When Ed wakes, the air is hot and sticky with the smell of burning sugar. His lips are dry, clinging, tender and almost swollen. He finds himself harder than he’s been on his own in years. On the table, the wax melting from the candle has pooled around the base of the jar and overheated the marmalade inside surely beyond salvaging.

Ed’s eyes sting. His mouth feels heavy with a phantom presence. He keeps it closed—shut tight, and nothing can escape. Nothing can leave. With the memory of something he can’t remember because it never happened held on his tongue like a secret, Ed puts hands on himself.

Candle flame flickers and dances on eddies of air. Breath rushes hard in narrow slip-streams in and out of Edward’s nose. The prickling in his eyes burns hotter, sharper. He keeps them open, lets the flame fill his pupils like that fucking fire in that fucking cave that Plato wouldn’t look at, the coward. He’s probably got the story wrong, but Ed never loved philosophy on the rare occasions it trickled to him; he prefers knowledge you can use, like where the tender, vital parts of the body are and how the disparate pieces of a ship work together, ropes as tendons and sails like the lungs of one huge, breathing animal.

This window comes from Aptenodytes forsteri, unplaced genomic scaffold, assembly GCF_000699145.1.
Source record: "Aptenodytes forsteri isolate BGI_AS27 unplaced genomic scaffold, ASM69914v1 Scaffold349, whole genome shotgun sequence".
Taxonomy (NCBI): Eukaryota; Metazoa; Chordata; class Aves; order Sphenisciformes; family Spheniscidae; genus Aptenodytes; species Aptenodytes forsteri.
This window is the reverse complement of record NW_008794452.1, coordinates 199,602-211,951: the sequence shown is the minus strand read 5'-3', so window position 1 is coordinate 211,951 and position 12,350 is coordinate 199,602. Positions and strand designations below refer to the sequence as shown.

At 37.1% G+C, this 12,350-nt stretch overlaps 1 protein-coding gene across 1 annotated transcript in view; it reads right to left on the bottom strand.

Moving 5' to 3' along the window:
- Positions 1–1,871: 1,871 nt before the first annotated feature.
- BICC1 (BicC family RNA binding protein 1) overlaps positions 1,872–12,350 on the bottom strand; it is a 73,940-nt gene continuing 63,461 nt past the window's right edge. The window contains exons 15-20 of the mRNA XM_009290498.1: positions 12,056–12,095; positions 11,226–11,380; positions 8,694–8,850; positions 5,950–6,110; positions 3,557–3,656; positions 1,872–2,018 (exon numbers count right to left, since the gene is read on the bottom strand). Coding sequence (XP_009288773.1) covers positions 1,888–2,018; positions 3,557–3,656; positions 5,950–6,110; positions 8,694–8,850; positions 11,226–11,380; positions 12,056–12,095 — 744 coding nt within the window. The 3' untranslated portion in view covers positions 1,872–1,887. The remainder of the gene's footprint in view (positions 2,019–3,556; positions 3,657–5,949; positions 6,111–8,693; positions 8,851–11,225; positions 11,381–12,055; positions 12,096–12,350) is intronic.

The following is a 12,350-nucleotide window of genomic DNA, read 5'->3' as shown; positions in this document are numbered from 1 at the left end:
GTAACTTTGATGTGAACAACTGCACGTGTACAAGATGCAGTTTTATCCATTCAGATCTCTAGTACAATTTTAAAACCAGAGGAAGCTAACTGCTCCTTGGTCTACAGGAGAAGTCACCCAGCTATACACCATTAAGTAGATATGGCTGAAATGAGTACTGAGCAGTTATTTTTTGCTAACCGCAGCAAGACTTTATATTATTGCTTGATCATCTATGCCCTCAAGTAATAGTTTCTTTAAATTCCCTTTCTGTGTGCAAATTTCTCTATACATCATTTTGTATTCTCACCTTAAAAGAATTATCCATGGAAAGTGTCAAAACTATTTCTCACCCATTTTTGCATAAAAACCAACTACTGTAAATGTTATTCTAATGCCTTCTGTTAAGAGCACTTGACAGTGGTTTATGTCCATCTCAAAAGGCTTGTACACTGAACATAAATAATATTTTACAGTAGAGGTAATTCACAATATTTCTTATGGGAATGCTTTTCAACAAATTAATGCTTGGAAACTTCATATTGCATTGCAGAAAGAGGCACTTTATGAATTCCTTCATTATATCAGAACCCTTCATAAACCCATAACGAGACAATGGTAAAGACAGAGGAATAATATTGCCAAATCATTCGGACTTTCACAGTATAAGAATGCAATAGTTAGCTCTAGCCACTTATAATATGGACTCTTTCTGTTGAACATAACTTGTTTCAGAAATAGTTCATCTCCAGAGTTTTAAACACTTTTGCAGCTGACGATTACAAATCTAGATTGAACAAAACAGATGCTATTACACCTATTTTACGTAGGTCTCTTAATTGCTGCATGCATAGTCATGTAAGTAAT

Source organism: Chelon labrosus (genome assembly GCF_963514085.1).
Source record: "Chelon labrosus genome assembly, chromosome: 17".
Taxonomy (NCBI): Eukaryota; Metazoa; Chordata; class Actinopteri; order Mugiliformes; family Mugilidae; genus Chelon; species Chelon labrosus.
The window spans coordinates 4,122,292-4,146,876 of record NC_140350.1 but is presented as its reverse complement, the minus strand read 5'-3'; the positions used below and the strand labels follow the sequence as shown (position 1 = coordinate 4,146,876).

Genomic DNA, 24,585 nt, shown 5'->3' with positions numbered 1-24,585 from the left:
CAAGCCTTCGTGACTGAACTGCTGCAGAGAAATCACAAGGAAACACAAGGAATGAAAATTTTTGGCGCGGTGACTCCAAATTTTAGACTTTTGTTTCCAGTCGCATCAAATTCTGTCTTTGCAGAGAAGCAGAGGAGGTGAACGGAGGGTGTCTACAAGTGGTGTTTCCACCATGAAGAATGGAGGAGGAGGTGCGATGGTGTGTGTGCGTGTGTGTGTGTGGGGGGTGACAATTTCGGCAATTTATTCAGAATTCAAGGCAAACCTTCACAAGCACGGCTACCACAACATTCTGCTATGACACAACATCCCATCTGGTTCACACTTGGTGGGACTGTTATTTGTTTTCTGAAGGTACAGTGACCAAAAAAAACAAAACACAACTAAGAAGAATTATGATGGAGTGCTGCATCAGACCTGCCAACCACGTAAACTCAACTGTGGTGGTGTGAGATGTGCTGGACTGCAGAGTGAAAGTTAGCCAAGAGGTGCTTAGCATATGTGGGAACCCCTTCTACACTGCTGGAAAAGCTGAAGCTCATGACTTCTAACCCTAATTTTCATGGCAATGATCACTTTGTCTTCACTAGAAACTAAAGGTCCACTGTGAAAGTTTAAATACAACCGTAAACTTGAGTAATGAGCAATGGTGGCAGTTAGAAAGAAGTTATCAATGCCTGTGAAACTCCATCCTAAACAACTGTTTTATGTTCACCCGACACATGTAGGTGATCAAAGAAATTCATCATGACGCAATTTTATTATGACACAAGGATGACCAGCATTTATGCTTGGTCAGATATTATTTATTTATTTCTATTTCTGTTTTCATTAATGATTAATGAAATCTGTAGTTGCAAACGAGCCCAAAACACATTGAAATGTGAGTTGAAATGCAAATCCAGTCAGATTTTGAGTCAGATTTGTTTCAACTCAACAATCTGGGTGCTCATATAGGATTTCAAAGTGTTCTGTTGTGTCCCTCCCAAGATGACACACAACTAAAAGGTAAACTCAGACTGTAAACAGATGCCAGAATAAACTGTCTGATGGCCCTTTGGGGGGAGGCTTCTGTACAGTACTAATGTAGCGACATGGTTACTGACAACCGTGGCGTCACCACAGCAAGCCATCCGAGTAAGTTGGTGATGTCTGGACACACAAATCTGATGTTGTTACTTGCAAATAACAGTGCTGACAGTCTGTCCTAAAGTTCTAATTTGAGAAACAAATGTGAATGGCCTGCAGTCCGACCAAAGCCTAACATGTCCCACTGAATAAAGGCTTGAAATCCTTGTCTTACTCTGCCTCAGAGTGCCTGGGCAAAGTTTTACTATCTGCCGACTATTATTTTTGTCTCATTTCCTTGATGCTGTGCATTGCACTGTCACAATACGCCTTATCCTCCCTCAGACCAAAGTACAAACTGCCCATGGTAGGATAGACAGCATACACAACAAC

Surrounding him outside the blanket fort are all those books, filled with the love of other kinds of things. He saw an illustration of that cave in one of Stede’s leather-bound volumes—a woodblock print like the Blackbeard with the nine guns. Those shadows danced once. Their movement was frozen and badly translated across carving and ink and facsimile, but the power of an image is what the mind fills in around it.

Ed imagines wrapping his hands around the beautiful spine of one of Stede’s books, slipping fingers between the delicate pages. He claps a hand over his mouth. He’s not ready to lose what’s kept close behind his teeth.

The smell of marmalade swells, sugar sparkling in Ed’s eyelashes. He finally blinks. Blinks again, because it’s hard to keep his eyes open again but not for the same reason, and he can’t give over, can’t just curl up and die, but maybe he can, just once. Just a little.

All at once, he remembers the dressing gown. He has to—he can’t stain it, he thinks frantically, never mind that he hasn’t taken the thing off in well over thirty six hours. Holding it close, being held, is one thing. Anything else would be proof. It would be too real, turning away from the shadows and walking into the fire.

Ed rolls onto his back and takes the hand from his mouth. He fumbles with the lovely fabric, pulling it open and away from the nameless work his other hand is doing. A beat passes, a moment of indecision, caught in the air, caught in time and reeled backward. I don’t know what to do.

The choice is this: Edward’s free hand does not return to his mouth. Fabric bunches into a tight wad of silk in his fist, leaking through the gaps between his fingers like sand falling away. With no guard at the door, his lips part around an inconsolable noise.

The weight on his tongue is gone, fled when the gangplank fell. The taste of marmalade, a memory of a dream. All he can smell is wax, burned down to nothing.